Adjusting the temperature control knobs came as an unpleasant surprise. They do not rotate as expected, but rather take a flick of the wrist to the right or left to ratchet the climate control up or down to the desired temperature. Turning off the system proves to contradict intuition as well, lacking a normal on/off button. The radio controls were nearly as infuriating to decipher. One wonders if Audi is hoping potential buyers will opt to upgrade to its MMI infotainment system after playing around with this standard radio.
      Once we reached the Chicago suburbs, four of us ventured down to McCormick Place to see one of the world’s largest attended auto shows (over one million visitors each year). The rear seats proved up to the task, with my 6-foot-plus father in the front and even taller brother in the back. The common observation that seemed to be shared was even though the A3 was plenty comfortable it didn’t feel expensive. Audi and Volkswagen have a reputation for leading the industry in high quality interior materials, but this hatchback did not live up to those lofty expectations. The interior design featured not even a hint of clever design. It was clear to us this little Audi is beginning to show its age. Although not introduced to North America until 2005, this basic car dates all the way back to 2003, making it one of the more senior cars on sale in the United States.
       On the return trip to Michigan we were blasted with a seasonally appropriate snowstorm. After hours of creeping on the highway we were thankful that Audi saw fit to equip our test car with snow tires for just such an occasion. Fortunately, we didn’t find a need for Audi’s quattro all wheel drive system. As we have always held, snow tires are generally a cheaper alternative to a complex, heavy and expensive AWD layout. Once back in Flint, we found that our fuel economy was a respectable 28 mpg. This was impressive considering the amount of time that we spent creeping with slow moving traffic as the snow fell. Audi’s window sticker rating on the A3 is only 22 mpg city and 28 mpg highway. This is another disappointment for what is, after all, a small car.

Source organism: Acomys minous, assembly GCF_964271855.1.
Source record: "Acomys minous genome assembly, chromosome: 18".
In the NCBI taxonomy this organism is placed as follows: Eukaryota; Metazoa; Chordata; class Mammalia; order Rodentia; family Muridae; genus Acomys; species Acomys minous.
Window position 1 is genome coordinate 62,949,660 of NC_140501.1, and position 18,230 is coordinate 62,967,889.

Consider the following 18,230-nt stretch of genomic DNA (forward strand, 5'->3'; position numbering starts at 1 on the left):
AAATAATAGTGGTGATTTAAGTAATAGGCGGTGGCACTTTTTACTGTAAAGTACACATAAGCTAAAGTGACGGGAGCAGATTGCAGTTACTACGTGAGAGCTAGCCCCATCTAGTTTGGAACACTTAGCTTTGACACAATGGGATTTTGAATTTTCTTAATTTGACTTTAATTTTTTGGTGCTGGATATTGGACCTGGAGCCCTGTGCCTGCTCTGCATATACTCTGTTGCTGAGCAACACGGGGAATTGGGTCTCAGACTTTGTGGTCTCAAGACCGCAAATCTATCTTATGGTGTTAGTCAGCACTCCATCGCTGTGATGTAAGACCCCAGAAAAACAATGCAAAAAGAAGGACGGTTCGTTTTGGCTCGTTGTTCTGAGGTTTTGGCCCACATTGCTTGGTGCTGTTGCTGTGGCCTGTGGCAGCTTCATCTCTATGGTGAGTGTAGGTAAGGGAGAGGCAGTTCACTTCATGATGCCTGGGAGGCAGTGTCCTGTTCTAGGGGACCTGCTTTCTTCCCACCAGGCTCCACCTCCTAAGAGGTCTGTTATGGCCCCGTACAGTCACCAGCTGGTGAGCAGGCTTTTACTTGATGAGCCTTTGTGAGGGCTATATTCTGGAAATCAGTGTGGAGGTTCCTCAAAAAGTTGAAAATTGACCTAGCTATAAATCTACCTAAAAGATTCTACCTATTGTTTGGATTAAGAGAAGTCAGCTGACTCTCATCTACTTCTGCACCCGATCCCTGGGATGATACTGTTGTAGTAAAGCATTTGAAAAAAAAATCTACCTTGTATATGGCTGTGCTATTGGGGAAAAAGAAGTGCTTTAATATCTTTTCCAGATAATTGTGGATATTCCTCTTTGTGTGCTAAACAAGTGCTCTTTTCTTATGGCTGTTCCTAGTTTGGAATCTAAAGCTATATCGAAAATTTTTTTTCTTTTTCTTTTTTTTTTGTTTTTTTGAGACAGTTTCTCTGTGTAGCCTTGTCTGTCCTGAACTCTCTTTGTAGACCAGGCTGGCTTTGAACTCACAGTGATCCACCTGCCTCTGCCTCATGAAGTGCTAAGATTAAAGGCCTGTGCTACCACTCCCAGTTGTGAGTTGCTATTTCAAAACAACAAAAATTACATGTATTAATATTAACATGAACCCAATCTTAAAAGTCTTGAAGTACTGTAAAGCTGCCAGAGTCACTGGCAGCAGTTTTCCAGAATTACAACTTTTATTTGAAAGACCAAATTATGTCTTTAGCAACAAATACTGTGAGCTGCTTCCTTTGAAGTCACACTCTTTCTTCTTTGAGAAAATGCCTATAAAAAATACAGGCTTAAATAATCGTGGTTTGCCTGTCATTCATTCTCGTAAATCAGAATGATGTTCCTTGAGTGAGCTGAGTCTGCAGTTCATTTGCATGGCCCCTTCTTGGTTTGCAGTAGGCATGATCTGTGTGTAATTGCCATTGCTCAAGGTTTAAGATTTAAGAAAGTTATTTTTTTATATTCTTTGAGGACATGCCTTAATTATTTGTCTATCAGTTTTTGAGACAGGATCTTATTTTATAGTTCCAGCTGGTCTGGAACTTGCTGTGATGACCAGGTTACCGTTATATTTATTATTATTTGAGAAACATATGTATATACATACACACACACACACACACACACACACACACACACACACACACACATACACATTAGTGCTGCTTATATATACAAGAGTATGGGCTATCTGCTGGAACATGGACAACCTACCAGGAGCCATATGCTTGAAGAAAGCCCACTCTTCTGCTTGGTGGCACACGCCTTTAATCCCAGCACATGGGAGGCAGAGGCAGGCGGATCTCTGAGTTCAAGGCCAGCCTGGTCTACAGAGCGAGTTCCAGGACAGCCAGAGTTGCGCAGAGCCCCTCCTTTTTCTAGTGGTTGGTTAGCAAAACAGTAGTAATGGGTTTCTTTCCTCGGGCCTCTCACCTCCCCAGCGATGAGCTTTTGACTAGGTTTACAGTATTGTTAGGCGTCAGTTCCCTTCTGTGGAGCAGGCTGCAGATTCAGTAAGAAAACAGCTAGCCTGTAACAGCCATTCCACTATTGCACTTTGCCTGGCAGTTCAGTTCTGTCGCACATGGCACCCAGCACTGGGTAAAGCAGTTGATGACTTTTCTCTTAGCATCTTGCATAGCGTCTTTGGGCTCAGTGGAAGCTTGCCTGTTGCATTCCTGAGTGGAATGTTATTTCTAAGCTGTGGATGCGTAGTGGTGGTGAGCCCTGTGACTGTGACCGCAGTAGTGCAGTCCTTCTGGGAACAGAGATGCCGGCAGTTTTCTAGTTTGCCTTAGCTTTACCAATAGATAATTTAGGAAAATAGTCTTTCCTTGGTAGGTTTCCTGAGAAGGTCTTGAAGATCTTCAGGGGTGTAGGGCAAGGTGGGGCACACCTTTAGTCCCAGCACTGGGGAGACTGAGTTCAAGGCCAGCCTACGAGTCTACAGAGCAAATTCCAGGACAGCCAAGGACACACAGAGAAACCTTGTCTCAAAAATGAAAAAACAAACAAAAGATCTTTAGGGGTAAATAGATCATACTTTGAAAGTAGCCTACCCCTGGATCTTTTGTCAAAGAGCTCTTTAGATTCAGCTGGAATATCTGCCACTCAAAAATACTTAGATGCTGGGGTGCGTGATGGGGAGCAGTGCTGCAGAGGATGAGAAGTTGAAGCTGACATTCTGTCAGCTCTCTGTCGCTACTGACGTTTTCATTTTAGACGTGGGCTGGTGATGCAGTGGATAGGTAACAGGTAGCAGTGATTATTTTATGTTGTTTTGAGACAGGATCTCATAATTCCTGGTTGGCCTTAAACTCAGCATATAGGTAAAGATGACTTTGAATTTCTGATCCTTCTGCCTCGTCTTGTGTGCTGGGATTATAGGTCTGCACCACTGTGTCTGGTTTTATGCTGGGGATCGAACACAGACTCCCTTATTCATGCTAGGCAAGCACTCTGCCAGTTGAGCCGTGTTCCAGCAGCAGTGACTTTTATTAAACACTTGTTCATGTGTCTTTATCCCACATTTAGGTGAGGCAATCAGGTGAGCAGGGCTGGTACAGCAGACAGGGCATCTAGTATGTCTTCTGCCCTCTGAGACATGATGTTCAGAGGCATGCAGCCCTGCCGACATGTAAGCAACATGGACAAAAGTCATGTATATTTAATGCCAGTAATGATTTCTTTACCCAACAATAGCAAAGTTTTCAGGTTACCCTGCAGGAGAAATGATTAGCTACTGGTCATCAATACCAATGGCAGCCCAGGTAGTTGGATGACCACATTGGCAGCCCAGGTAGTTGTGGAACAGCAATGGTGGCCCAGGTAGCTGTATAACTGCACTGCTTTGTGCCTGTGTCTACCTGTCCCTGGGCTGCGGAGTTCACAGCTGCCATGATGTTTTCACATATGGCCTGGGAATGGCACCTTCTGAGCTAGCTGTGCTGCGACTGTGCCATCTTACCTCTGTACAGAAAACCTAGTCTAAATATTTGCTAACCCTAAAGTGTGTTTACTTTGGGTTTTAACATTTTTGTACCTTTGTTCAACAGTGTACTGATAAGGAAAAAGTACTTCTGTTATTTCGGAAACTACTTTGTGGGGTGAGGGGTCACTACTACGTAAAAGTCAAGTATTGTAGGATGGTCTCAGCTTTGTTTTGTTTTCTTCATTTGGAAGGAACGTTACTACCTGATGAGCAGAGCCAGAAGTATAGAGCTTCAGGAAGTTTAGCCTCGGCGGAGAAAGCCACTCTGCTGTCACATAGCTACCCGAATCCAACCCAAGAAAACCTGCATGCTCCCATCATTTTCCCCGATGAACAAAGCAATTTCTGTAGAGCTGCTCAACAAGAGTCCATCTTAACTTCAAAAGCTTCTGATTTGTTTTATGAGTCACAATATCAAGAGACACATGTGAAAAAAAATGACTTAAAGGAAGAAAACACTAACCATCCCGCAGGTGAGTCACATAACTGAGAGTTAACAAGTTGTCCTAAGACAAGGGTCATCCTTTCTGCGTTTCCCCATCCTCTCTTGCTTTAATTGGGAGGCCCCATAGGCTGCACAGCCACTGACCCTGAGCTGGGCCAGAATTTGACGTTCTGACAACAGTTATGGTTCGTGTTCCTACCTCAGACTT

With so much seat time in the A3, we began to think about the reality that few Americans view hatchbacks as a viable body style for a premium car. We were expecting to thoroughly enjoy the A3 and give our unabashed recommendation for this premium hatchback. The problem is Audi doesn’t seem to be doing the premium hatchback segment any favors with the A3. Despite an A5-style facelift, this five-door is showing its age, its interior design is unimaginative, interior materials merely acceptable, and the climate and radio controls below par. Audi needs to breathe some new life into its entry level offering to make us feel like we are getting our $31k worth of hatchback. Until then, don’t expect America’s opinion of premium hatchbacks to improve.   

The Good:
Responsive powertrain and handling, hatchback versatility, comfortable seats.
The Bad:
Aging design inside and out, nothing special interior materials, a cheaper VW GTI feels like twice the car.
The Verdict:
Nothing is special enough here to break Americans of their anti-hatchback sentiments.

Photos by Erich Gernand